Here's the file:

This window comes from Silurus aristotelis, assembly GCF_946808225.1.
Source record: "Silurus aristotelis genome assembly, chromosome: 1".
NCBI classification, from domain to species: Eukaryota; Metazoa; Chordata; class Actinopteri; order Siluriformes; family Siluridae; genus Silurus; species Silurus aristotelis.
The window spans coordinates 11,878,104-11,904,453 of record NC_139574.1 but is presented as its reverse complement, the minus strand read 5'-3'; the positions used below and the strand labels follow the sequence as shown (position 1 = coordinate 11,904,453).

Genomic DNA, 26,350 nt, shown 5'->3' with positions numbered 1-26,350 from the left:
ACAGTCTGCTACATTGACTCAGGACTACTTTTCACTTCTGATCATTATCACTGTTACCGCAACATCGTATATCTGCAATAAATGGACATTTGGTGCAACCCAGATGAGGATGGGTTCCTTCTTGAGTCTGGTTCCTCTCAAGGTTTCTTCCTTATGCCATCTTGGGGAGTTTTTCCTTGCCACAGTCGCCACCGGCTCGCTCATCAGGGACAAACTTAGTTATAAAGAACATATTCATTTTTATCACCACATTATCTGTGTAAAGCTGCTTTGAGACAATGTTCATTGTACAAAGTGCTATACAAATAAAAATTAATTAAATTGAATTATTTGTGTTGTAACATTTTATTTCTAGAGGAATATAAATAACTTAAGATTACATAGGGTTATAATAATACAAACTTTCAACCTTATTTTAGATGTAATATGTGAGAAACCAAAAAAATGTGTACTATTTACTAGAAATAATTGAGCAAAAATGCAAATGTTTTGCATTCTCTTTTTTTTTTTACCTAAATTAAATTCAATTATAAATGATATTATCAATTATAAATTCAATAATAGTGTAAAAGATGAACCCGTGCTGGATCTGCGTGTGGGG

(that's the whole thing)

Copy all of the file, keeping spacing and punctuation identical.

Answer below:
This window comes from Silurus aristotelis, assembly GCF_946808225.1.
Source record: "Silurus aristotelis genome assembly, chromosome: 1".
NCBI classification, from domain to species: Eukaryota; Metazoa; Chordata; class Actinopteri; order Siluriformes; family Siluridae; genus Silurus; species Silurus aristotelis.
The window spans coordinates 11,878,104-11,904,453 of record NC_139574.1 but is presented as its reverse complement, the minus strand read 5'-3'; the positions used below and the strand labels follow the sequence as shown (position 1 = coordinate 11,904,453).

Genomic DNA, 26,350 nt, shown 5'->3' with positions numbered 1-26,350 from the left:
ACAGTCTGCTACATTGACTCAGGACTACTTTTCACTTCTGATCATTATCACTGTTACCGCAACATCGTATATCTGCAATAAATGGACATTTGGTGCAACCCAGATGAGGATGGGTTCCTTCTTGAGTCTGGTTCCTCTCAAGGTTTCTTCCTTATGCCATCTTGGGGAGTTTTTCCTTGCCACAGTCGCCACCGGCTCGCTCATCAGGGACAAACTTAGTTATAAAGAACATATTCATTTTTATCACCACATTATCTGTGTAAAGCTGCTTTGAGACAATGTTCATTGTACAAAGTGCTATACAAATAAAAATTAATTAAATTGAATTATTTGTGTTGTAACATTTTATTTCTAGAGGAATATAAATAACTTAAGATTACATAGGGTTATAATAATACAAACTTTCAACCTTATTTTAGATGTAATATGTGAGAAACCAAAAAAATGTGTACTATTTACTAGAAATAATTGAGCAAAAATGCAAATGTTTTGCATTCTCTTTTTTTTTTTACCTAAATTAAATTCAATTATAAATGATATTATCAATTATAAATTCAATAATAGTGTAAAAGATGAACCCGTGCTGGATCTGCGTGTGGGG